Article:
are more needed or used for ordinary walking.

Still standing erect, with arms akimbo, raise the right foot in front
about as high as the left knee, keeping the right knee unbent. Hold the
right foot there ten seconds; then drop it; then raise it again, fully
six times. Then, standing, do the same thing with the left foot. This
calls at once on the muscles across the abdomen, aiding the stomach and
other vital organs there directly in their work.

This time raise the foot equally high behind; then return it to the
floor and so continue, giving each foot equal work to do. The under
thigh, hip, and loin are now in action; and when, later on, they
become strong, their owner will find how much easier it is to run
than it used to be, and also that it has become more natural to stand
erect. The rate of increase of these last two exercises may be about
the same as the others.

There is not much left now of the ten minutes. Still, if the work has
been pushed promptly forward, there may still be a little time. However,
all three of the kinds of work suggested for the front thigh need not be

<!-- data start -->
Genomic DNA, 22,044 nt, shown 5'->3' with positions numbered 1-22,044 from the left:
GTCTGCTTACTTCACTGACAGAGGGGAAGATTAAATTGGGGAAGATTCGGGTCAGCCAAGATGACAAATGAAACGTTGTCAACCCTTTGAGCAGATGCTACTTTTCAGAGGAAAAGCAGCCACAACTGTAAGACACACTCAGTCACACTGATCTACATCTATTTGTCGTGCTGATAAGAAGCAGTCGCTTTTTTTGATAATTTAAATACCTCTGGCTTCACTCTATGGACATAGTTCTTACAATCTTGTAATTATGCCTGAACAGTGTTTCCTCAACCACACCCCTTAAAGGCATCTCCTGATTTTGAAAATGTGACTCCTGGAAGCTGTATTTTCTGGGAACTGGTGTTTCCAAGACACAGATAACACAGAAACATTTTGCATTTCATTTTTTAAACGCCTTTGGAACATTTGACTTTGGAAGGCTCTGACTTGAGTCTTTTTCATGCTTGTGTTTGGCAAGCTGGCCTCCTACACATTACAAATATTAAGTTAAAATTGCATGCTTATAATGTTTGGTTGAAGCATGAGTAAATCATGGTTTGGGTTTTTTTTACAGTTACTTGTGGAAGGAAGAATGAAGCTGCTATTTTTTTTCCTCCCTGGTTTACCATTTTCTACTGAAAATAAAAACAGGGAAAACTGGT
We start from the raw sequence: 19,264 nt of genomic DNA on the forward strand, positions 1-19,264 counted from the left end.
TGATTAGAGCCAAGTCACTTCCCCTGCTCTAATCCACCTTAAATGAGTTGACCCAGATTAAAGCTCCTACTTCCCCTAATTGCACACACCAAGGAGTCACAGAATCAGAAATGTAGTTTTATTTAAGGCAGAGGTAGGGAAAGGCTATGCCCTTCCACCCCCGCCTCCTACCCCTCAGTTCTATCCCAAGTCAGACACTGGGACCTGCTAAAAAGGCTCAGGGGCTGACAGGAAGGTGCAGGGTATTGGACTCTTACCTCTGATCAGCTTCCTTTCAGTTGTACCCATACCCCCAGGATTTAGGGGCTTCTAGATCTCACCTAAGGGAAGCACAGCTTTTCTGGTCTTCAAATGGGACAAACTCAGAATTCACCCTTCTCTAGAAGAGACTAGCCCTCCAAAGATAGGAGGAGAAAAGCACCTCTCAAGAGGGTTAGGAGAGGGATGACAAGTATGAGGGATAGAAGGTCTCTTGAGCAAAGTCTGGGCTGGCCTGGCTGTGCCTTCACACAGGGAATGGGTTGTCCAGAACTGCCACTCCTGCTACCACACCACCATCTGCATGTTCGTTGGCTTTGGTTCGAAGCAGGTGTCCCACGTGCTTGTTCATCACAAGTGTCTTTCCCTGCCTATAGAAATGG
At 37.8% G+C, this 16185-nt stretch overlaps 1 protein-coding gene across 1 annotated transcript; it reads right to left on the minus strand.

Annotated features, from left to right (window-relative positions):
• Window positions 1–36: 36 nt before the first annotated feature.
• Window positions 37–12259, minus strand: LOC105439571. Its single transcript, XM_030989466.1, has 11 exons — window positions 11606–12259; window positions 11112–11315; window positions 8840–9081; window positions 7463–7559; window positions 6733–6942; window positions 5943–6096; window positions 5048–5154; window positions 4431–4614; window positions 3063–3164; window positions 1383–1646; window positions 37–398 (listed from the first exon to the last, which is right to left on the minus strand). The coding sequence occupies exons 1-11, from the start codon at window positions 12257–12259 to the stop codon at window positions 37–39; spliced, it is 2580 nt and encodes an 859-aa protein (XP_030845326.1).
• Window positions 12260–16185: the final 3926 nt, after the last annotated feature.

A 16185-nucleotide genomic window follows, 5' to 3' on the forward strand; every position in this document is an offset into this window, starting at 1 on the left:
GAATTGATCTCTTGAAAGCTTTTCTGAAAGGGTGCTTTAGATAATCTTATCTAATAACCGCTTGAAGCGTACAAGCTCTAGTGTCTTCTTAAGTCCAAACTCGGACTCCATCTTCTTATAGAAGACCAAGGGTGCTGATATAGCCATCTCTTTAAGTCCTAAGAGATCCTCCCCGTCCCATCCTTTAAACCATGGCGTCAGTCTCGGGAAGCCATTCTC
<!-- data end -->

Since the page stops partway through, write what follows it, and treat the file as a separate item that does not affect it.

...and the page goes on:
practised at the one recess, any one sufficing at first.

With head and neck again erect, and knees firm, hold the hands out at
the sides and at arm's-length, and clasp the hands firmly together, as
though trying to squeeze a rubber ball or other elastic substance.
Beginning with twenty of these movements, fifty may be accomplished by
the end of the fortnight; and by their continuance both the grip and the
shape of the hand will be found steadily improving.

Clasp the hands together over the head. Now turn them over until the
palms are upward, or turned toward the ceiling, and straighten the
elbows until the hands are as high over the head as you can reach. While
holding them in this position, be careful that they are not allowed to
drop at all. Let the scholar march three or four times around the room
in this position. It will soon be found that no apparatus whatever is
necessary to get quite a large amount of exercise for the corners of the
shoulders. In this way, while there is an unwonted stretching apart of
the ribs, and opening up of the chest, the drawing in of the stomach and